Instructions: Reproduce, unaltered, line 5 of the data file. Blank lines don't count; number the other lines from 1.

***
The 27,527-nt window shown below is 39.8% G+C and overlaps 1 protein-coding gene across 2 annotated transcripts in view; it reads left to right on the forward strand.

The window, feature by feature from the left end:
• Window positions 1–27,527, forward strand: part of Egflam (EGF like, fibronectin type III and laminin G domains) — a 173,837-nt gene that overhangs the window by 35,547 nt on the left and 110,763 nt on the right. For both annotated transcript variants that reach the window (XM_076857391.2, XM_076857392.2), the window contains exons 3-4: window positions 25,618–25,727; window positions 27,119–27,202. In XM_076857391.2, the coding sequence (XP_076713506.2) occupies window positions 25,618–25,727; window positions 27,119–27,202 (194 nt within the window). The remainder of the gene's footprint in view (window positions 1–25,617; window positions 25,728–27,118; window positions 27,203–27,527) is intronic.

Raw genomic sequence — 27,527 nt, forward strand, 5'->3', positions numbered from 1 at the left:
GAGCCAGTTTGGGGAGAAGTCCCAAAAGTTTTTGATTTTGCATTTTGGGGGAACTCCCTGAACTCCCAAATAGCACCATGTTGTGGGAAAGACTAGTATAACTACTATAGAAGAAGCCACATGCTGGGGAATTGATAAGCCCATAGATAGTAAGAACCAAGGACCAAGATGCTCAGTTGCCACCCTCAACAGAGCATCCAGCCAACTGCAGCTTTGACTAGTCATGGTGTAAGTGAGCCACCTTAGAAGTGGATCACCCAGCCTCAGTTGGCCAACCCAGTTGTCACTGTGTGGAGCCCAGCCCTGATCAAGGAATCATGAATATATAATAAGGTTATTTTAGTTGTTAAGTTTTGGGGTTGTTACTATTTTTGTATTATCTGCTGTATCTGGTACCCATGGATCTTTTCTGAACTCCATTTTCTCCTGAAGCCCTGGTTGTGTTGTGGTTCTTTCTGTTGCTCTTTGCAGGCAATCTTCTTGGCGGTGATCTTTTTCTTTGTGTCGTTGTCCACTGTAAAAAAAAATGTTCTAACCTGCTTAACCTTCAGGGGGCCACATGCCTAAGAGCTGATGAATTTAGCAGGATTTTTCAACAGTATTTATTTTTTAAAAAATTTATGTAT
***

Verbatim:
GAGCCAGTTTGGGGAGAAGTCCCAAAAGTTTTTGATTTTGCATTTTGGGGGAACTCCCTGAACTCCCAAATAGCACCATGTTGTGGGAAAGACTAGTATAACTACTATAGAAGAAGCCACATGCTGGGGAATTGATAAGCCCATAGATAGTAAGAACCAAGGACCAAGATGCTCAGTTGCCACCCTCAACAGAGCATCCAGCCAACTGCAGCTTTGACTAGTCATGGTGTAAGTGAGCCACCTTAGAAGTGGATCACCCAGCCTCAGTTGGCCAACCCAGTTGTCACTGTGTGGAGCCCAGCCCTGATCAAGGAATCATGAATATATAATAAGGTTATTTTAGTTGTTAAGTTTTGGGGTTGTTACTATTTTTGTATTATCTGCTGTATCTGGTACCCATGGATCTTTTCTGAACTCCATTTTCTCCTGAAGCCCTGGTTGTGTTGTGGTTCTTTCTGTTGCTCTTTGCAGGCAATCTTCTTGGCGGTGATCTTTTTCTTTGTGTCGTTGTCCACTGTAAAAAAAAATGTTCTAACCTGCTTAACCTTCAGGGGGCCACATGCCTAAGAGCTGATGAATTTAGCAGGATTTTTCAACAGTATTTATTTTTTAAAAAATTTATGTAT